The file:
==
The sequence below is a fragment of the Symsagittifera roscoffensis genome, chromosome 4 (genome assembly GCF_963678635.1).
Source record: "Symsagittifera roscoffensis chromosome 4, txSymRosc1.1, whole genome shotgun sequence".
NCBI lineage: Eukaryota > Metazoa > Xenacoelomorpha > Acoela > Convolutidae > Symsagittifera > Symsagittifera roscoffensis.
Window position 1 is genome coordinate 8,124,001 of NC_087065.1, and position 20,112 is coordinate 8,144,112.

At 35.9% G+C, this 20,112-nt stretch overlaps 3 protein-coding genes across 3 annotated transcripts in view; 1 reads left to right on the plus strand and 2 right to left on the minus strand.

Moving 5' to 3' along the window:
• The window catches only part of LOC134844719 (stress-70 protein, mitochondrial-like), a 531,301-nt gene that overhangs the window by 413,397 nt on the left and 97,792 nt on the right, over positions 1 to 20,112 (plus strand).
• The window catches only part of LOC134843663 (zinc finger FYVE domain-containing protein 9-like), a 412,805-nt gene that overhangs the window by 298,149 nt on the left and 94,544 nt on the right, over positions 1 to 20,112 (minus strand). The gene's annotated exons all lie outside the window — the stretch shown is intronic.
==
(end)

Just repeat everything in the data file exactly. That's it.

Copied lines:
The sequence below is a fragment of the Symsagittifera roscoffensis genome, chromosome 4 (genome assembly GCF_963678635.1).
Source record: "Symsagittifera roscoffensis chromosome 4, txSymRosc1.1, whole genome shotgun sequence".
NCBI lineage: Eukaryota > Metazoa > Xenacoelomorpha > Acoela > Convolutidae > Symsagittifera > Symsagittifera roscoffensis.
Window position 1 is genome coordinate 8,124,001 of NC_087065.1, and position 20,112 is coordinate 8,144,112.

At 35.9% G+C, this 20,112-nt stretch overlaps 3 protein-coding genes across 3 annotated transcripts in view; 1 reads left to right on the plus strand and 2 right to left on the minus strand.

Moving 5' to 3' along the window:
• The window catches only part of LOC134844719 (stress-70 protein, mitochondrial-like), a 531,301-nt gene that overhangs the window by 413,397 nt on the left and 97,792 nt on the right, over positions 1 to 20,112 (plus strand).
• The window catches only part of LOC134843663 (zinc finger FYVE domain-containing protein 9-like), a 412,805-nt gene that overhangs the window by 298,149 nt on the left and 94,544 nt on the right, over positions 1 to 20,112 (minus strand). The gene's annotated exons all lie outside the window — the stretch shown is intronic.